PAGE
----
Fishing and land use are two critical issues for the state of Alaska. It may not come as a huge surprise that these issues are frequent topics of discussion in Jason Arthur’s class. Jason teaches at Highland Tech High School in Anchorage. It might be assumed that he teaches social studies or a social sciences class, but he teaches high school math. So when a student wanted help meeting her Algebra 2 course requirement with the goal of finishing the course early, Mr. Arthur worked with her to develop a special project that has now become a mainstay in his curriculum.
The intent of the project is for students to develop an understanding of peak salmon fishing runs for key rivers in the state making predictions on fish count based on analysis of past data. Students mine and analyze data from the Alaska Department of Fish & Game and come up with an average daily number of salmon running through select rivers over the course of a seasonal salmon run. Students take those averages and create a quadratic regression function and graph to illustrate approximate beginning and ending dates of the run along with a prediction of the peak date for the number of fish on any given year. This analysis is done in Excel along with TI graphing calculators. For a state that derives a significant amount of its revenue and jobs through the fisheries industry you can’t get much more real-world than that.
At that point many educators might call it good. A real-world project that hooks (no pun intended) students with a local community issue and puts professional tools in their hands, certainly it is a project where the learning taken could be applied in many scenarios beyond the classroom, not to mention covering a bevy of state math standards, ISTE standards and other critical 21st century skills such as collaboration and scientific analysis, environmental literacy, to name a few.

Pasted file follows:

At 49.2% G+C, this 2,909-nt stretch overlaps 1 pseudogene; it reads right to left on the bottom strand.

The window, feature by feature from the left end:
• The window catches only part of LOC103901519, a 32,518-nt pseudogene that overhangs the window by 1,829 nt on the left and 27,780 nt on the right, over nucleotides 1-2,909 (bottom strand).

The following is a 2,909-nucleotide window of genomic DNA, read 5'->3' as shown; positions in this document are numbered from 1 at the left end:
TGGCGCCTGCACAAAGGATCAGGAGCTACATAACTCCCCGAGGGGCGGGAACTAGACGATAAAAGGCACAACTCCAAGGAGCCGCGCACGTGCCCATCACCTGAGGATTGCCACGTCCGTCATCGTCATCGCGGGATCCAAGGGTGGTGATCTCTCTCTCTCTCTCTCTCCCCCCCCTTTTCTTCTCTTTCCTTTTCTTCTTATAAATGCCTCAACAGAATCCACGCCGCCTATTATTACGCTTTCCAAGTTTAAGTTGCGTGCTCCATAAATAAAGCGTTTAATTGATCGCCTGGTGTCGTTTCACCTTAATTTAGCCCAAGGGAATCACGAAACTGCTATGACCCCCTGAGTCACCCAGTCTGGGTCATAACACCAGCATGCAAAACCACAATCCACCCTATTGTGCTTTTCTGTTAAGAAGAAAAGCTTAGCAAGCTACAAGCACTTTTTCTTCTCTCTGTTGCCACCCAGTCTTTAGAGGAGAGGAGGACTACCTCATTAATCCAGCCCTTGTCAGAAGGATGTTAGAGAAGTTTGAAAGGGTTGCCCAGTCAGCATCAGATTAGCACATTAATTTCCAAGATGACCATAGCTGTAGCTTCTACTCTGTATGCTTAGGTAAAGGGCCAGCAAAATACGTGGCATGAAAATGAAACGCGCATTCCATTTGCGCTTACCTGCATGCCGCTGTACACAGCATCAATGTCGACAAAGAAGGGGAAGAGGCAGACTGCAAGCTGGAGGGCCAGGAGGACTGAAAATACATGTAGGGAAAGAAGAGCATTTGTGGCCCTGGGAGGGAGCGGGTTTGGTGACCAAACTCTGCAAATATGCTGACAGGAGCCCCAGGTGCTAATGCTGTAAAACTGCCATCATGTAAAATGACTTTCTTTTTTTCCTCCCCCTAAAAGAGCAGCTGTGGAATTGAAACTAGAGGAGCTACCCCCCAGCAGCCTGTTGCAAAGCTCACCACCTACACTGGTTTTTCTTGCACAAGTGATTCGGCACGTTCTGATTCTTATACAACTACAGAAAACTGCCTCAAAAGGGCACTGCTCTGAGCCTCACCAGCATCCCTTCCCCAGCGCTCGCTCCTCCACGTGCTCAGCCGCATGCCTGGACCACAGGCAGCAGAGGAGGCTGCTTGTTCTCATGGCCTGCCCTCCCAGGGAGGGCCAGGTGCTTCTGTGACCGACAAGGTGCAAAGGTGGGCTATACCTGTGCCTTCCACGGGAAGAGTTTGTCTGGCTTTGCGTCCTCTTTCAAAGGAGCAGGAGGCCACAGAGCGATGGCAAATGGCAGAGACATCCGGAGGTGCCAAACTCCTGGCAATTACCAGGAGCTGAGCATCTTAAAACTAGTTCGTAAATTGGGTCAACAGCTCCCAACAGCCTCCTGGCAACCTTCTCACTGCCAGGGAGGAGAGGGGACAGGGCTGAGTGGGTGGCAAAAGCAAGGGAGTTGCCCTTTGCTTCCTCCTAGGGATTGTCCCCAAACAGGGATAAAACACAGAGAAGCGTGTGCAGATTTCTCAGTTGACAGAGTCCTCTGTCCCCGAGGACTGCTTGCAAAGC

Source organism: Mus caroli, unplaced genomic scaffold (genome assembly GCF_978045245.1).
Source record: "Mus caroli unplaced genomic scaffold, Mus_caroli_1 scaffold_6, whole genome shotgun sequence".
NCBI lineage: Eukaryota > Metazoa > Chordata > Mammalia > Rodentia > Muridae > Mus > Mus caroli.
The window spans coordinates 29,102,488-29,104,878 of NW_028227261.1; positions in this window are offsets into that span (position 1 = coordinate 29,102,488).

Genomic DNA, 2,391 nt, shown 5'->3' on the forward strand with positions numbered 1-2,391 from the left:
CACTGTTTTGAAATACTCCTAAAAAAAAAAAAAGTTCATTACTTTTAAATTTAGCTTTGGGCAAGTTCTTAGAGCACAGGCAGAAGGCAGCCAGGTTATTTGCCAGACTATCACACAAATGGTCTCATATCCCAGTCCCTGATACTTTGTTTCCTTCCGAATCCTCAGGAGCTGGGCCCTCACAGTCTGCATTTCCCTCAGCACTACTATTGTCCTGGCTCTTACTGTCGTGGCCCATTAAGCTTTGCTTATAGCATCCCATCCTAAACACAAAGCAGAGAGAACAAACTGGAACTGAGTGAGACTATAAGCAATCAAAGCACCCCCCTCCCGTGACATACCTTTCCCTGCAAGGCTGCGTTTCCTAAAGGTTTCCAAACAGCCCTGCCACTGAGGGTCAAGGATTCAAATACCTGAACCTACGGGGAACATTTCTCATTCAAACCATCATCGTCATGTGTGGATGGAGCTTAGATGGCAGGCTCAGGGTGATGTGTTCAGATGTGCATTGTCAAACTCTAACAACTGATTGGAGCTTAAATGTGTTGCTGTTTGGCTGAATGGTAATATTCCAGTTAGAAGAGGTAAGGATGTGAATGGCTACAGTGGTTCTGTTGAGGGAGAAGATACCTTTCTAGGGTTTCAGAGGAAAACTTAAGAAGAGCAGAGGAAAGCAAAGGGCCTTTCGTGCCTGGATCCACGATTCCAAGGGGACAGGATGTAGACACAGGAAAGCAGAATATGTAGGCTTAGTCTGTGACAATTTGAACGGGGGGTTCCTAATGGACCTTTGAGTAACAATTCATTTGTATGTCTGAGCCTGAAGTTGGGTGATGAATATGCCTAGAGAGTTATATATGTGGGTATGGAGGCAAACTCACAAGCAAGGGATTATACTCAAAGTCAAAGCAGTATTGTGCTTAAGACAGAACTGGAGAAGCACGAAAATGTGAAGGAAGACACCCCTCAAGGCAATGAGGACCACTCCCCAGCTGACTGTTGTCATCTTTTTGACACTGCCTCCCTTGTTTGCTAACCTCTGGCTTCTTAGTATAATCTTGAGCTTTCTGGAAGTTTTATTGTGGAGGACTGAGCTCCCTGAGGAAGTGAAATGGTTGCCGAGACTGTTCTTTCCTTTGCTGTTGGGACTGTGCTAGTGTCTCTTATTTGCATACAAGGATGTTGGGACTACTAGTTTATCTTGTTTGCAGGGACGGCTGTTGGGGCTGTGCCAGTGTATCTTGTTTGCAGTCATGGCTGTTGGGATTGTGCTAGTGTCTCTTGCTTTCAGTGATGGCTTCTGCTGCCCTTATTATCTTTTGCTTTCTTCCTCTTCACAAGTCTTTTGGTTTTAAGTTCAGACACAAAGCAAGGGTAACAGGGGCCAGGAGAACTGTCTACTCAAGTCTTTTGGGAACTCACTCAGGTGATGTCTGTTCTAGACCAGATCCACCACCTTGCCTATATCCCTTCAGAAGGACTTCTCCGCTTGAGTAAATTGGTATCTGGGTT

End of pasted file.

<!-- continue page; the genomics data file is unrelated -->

But here’s where Mr. Arthur and his students take it one step further making the project and learning even more authentic. The students take their information and present it to a panel of experts that may include teachers, administrators, their principal (who happens to be an avid fisherwoman), community members, business partners, parents, and finally to the Alaska Department of Fish and Game officials! Students choose how they want to present their information, and with creativity encouraged, students create videos, PowerPoint presentations and brochures to communicate their findings.
In the picture an Alaska Dept. of Fish & Game Biologist is giving students feedback on their presentation.
What strikes me about this project is its authenticity. We often discuss real-world happenings in the classroom, I know I certainly watched kids in my social studies classroom engage much more when a current event topic was the focus of the dialogue versus delving into a more obscure and important (?!) historical person or event. Adolescents minds are in the here and now and drawn to issues that affect them or those immediately around them. This is part brain development and part of the psychology of a high school student. Mr. Arthur grabs his students with an issue they can relate to and makes the learning come alive.
Mr. Arthur pushes his students to excel by setting a real-world, locally impactful topic in front of students, guiding them through the necessary scaffolding while establishing a compelling end goal of a presentation in front of key stakeholders. This sounds a lot like what many of us do in our real 21st century day jobs!
It is not surprising that Jason Arthur’s project with the catchy title Combat Fishin’ was one of the 10 winners at the Microsoft Partners in Learning 2011 U.S. Innovative Education Forum. Jason will take his project and represent his students, the state of Alaska and the U.S. to the Partners in Learning Global Forum in Washington, DC (Nov. 7-11) where over a hundred educators from 70 countries will exhibit innovative projects from around the world.
If you want to keep track of what’s going on at the Partners in Learning Global Forum in DC, connect to our Facebook page and watch for real-time updates on @TeachTec #msftpil. You can also checkout Jason Arthur’s blog here.
What examples have you found effective in bringing real-world, community issues into the classroom? Where have you achieved authentic learning? I would love to hear what you’re doing.